Approaching an Abuser
Confronting someone on their abusive or controlling behaviors may be one of the hardest things you ever do. It could also be one of the most compassionate. Always remember that while an abusive person may be open to talking with you, true change can only occur if that person is willing to be accountable for their actions, and be willing to take the necessary steps to help themselves.
What to do:
- Stay calm.
- Keep yourself safe. Don’t put yourself in a situation where you are in danger or at risk of being harmed.
- Recognize the behaviors as abusive – don’t minimize the abuser’s actions as “situational” or “circumstantial.” Their behaviors are not acceptable and their actions are against the law.
- Tell the abuser what it is like for you to witness or be aware of the abuse.
- Let the abuser know they are the only one responsible for their actions.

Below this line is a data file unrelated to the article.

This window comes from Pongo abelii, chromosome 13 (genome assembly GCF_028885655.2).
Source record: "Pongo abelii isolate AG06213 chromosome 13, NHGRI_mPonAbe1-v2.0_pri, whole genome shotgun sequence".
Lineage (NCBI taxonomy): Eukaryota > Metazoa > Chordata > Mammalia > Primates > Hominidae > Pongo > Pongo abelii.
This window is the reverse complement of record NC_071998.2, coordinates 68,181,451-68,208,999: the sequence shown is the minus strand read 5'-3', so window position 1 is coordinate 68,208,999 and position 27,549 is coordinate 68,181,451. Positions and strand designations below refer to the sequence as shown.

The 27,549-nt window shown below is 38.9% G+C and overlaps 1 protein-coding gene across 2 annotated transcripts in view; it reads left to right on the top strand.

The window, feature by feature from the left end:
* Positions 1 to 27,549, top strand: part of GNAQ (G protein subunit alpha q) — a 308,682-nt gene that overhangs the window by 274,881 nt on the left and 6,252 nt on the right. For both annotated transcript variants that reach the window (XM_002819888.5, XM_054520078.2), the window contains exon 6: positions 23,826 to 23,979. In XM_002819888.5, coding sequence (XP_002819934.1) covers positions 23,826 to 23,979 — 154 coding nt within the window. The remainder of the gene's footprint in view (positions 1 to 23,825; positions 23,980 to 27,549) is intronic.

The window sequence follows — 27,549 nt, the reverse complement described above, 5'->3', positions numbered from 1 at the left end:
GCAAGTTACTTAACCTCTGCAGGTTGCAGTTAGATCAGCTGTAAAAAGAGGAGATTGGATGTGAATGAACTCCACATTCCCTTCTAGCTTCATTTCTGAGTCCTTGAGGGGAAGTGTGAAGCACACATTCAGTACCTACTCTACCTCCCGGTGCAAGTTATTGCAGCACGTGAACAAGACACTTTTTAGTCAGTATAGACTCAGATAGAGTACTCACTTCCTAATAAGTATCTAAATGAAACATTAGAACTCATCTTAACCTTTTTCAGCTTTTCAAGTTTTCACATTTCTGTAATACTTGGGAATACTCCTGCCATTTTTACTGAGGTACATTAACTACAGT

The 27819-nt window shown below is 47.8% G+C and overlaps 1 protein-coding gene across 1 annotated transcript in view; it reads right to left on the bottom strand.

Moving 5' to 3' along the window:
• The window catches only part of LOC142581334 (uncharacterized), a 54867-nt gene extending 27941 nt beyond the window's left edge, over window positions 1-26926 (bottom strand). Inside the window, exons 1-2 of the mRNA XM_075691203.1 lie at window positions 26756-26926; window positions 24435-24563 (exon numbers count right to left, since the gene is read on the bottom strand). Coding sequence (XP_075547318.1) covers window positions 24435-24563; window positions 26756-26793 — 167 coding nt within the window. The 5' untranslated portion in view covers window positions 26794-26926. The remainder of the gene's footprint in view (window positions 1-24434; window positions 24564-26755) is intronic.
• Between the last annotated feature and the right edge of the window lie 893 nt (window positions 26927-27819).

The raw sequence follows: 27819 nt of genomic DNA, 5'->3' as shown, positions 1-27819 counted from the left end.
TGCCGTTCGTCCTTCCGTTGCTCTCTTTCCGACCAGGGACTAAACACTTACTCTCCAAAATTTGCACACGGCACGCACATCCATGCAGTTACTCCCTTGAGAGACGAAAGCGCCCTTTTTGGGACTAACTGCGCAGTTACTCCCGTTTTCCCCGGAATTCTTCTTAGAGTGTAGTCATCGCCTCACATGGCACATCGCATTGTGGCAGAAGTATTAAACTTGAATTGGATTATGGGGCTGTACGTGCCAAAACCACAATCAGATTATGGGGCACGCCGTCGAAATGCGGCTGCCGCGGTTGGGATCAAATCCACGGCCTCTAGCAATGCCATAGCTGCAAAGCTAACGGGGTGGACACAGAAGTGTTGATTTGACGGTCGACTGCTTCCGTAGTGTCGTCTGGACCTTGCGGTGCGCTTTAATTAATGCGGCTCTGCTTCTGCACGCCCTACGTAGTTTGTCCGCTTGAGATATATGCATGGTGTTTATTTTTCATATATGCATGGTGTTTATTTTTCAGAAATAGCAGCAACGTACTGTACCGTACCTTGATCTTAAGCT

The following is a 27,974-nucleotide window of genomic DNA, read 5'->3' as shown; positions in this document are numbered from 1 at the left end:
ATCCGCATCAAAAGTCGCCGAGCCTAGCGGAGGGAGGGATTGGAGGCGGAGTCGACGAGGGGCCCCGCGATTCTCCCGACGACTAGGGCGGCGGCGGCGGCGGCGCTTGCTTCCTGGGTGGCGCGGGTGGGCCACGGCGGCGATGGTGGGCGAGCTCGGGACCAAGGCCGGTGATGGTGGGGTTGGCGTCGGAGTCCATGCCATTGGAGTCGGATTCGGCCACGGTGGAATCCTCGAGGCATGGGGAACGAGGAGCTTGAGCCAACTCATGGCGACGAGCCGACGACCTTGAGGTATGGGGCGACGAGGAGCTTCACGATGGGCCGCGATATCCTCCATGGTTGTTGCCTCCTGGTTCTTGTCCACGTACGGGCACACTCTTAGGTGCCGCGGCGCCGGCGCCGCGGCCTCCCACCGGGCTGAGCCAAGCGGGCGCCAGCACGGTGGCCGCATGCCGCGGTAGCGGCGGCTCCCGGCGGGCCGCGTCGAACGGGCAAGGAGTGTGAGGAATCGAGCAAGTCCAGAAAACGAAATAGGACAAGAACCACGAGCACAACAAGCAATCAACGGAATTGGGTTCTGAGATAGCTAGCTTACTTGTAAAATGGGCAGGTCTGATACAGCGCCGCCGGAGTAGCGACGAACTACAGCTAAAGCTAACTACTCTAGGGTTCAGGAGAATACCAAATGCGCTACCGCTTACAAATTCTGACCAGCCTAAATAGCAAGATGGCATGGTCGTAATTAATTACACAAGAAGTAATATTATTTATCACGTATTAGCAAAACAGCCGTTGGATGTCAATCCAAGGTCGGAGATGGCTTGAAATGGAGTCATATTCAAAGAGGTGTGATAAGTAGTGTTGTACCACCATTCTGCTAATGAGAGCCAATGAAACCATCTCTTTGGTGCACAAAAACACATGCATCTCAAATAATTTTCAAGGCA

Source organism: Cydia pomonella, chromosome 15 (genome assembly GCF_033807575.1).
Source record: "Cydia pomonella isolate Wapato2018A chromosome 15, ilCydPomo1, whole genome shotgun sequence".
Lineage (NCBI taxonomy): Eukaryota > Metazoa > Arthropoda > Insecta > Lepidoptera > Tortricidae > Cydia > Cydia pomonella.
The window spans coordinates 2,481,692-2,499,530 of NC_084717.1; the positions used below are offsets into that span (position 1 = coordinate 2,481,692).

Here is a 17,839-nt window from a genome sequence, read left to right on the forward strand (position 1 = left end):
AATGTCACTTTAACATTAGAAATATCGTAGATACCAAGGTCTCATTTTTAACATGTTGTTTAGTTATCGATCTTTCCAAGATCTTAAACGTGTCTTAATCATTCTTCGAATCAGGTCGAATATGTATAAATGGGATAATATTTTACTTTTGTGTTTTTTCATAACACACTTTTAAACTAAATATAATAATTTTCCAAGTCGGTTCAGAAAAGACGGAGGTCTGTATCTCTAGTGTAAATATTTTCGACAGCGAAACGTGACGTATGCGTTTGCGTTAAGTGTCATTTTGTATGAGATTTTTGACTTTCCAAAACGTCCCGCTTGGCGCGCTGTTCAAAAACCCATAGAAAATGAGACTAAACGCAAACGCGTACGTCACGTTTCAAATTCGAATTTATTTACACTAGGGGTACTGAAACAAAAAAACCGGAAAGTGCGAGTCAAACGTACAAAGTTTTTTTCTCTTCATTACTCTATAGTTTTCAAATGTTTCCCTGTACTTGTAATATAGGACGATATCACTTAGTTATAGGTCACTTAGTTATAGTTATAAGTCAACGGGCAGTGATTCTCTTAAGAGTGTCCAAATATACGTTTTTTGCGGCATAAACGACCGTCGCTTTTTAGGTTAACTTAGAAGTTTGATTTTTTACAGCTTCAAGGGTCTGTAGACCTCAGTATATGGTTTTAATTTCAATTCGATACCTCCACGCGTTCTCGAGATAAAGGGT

- Let the abuser tell their story in their own way and time.
- Support the abuser’s feelings (fear, attention, anger), not their abusive behavior (yelling, hitting, ridiculing). Continually maintain that there is no excuse for the abuse.
- Validate their willingness to work to stop the abusive behaviors. Contact LEVI for Longmont area resources that can assist in their recovery.
- Be ready to terminate relations with the abuser if they continue to be abusive. By saying you won’t take sides, and staying “neutral” between the victim and the abuser, you give the message to the abuser that their actions are acceptable. However, if the abuser is getting help, provide consistent support and encouragement.